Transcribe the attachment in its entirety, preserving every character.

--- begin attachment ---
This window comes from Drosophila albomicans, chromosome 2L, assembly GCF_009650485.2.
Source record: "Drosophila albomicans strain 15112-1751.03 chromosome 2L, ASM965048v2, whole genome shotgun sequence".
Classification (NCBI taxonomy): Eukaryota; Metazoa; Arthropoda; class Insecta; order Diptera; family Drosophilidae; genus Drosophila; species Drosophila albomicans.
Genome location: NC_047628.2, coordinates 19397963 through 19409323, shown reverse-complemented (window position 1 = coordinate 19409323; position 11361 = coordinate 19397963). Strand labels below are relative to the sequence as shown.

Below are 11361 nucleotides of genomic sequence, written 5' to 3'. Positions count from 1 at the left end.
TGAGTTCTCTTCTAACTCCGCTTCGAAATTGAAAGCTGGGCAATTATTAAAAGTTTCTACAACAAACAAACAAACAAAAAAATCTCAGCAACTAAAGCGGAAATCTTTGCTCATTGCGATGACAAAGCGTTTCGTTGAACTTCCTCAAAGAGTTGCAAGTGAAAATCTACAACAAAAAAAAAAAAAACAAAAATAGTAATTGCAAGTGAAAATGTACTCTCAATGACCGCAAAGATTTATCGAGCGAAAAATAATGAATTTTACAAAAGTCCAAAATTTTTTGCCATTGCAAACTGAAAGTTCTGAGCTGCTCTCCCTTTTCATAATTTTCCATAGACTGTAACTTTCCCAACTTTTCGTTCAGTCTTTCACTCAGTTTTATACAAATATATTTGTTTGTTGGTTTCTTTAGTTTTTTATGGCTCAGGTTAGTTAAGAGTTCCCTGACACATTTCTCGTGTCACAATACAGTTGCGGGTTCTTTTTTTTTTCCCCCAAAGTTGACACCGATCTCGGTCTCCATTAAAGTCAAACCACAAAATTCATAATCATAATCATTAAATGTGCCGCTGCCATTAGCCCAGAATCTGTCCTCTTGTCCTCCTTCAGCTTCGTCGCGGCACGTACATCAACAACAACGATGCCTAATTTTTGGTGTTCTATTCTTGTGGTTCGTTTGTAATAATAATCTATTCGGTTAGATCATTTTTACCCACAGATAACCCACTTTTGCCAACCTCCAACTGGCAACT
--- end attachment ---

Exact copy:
This window comes from Drosophila albomicans, chromosome 2L, assembly GCF_009650485.2.
Source record: "Drosophila albomicans strain 15112-1751.03 chromosome 2L, ASM965048v2, whole genome shotgun sequence".
Classification (NCBI taxonomy): Eukaryota; Metazoa; Arthropoda; class Insecta; order Diptera; family Drosophilidae; genus Drosophila; species Drosophila albomicans.
Genome location: NC_047628.2, coordinates 19397963 through 19409323, shown reverse-complemented (window position 1 = coordinate 19409323; position 11361 = coordinate 19397963). Strand labels below are relative to the sequence as shown.

Below are 11361 nucleotides of genomic sequence, written 5' to 3'. Positions count from 1 at the left end.
TGAGTTCTCTTCTAACTCCGCTTCGAAATTGAAAGCTGGGCAATTATTAAAAGTTTCTACAACAAACAAACAAACAAAAAAATCTCAGCAACTAAAGCGGAAATCTTTGCTCATTGCGATGACAAAGCGTTTCGTTGAACTTCCTCAAAGAGTTGCAAGTGAAAATCTACAACAAAAAAAAAAAAAACAAAAATAGTAATTGCAAGTGAAAATGTACTCTCAATGACCGCAAAGATTTATCGAGCGAAAAATAATGAATTTTACAAAAGTCCAAAATTTTTTGCCATTGCAAACTGAAAGTTCTGAGCTGCTCTCCCTTTTCATAATTTTCCATAGACTGTAACTTTCCCAACTTTTCGTTCAGTCTTTCACTCAGTTTTATACAAATATATTTGTTTGTTGGTTTCTTTAGTTTTTTATGGCTCAGGTTAGTTAAGAGTTCCCTGACACATTTCTCGTGTCACAATACAGTTGCGGGTTCTTTTTTTTTTCCCCCAAAGTTGACACCGATCTCGGTCTCCATTAAAGTCAAACCACAAAATTCATAATCATAATCATTAAATGTGCCGCTGCCATTAGCCCAGAATCTGTCCTCTTGTCCTCCTTCAGCTTCGTCGCGGCACGTACATCAACAACAACGATGCCTAATTTTTGGTGTTCTATTCTTGTGGTTCGTTTGTAATAATAATCTATTCGGTTAGATCATTTTTACCCACAGATAACCCACTTTTGCCAACCTCCAACTGGCAACT